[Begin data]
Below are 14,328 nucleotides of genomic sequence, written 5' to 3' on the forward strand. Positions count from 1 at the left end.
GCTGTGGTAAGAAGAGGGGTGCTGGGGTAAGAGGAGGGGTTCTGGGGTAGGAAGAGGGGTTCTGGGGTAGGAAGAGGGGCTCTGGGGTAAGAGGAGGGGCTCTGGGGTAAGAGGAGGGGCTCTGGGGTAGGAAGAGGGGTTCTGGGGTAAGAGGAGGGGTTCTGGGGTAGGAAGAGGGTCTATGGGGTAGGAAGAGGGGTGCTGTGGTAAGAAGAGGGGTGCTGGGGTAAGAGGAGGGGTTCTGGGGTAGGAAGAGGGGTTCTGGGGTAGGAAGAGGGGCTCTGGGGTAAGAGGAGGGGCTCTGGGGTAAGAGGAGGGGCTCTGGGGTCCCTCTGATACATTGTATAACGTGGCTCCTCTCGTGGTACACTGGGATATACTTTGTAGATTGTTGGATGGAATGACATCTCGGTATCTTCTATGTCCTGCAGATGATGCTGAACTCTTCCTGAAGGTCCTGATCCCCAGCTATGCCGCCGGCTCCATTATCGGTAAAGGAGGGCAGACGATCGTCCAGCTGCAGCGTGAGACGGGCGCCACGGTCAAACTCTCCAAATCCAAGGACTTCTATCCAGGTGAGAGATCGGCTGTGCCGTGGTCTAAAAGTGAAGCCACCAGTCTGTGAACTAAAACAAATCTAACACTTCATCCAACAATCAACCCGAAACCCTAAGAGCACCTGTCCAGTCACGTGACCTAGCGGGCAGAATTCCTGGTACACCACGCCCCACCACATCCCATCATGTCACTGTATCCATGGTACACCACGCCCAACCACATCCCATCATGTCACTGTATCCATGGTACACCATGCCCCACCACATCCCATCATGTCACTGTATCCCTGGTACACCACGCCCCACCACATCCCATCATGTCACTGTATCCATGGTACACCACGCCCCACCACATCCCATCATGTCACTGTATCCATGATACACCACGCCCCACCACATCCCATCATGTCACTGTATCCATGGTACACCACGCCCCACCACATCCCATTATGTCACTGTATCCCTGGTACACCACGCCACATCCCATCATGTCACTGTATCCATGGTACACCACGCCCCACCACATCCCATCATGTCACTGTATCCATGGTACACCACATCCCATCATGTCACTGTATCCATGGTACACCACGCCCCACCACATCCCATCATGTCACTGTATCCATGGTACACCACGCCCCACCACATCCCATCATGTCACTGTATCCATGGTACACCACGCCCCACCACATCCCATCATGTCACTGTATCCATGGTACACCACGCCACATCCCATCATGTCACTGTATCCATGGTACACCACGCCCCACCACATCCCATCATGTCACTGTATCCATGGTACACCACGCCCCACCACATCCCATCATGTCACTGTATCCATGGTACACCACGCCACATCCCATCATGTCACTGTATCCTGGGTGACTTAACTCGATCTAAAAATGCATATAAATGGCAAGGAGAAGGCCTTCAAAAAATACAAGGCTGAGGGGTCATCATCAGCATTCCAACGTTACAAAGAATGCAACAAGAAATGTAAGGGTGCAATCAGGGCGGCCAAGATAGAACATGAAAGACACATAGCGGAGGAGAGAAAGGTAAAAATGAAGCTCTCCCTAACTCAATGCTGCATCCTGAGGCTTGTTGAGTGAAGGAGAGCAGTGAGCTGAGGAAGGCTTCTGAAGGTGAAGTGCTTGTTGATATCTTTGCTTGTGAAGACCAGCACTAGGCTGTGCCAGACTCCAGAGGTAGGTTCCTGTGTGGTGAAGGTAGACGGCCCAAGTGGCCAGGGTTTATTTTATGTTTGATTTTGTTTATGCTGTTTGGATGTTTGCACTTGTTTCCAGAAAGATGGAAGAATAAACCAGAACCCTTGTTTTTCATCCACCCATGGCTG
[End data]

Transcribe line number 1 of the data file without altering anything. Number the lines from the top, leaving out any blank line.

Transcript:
Below are 14,328 nucleotides of genomic sequence, written 5' to 3' on the forward strand. Positions count from 1 at the left end.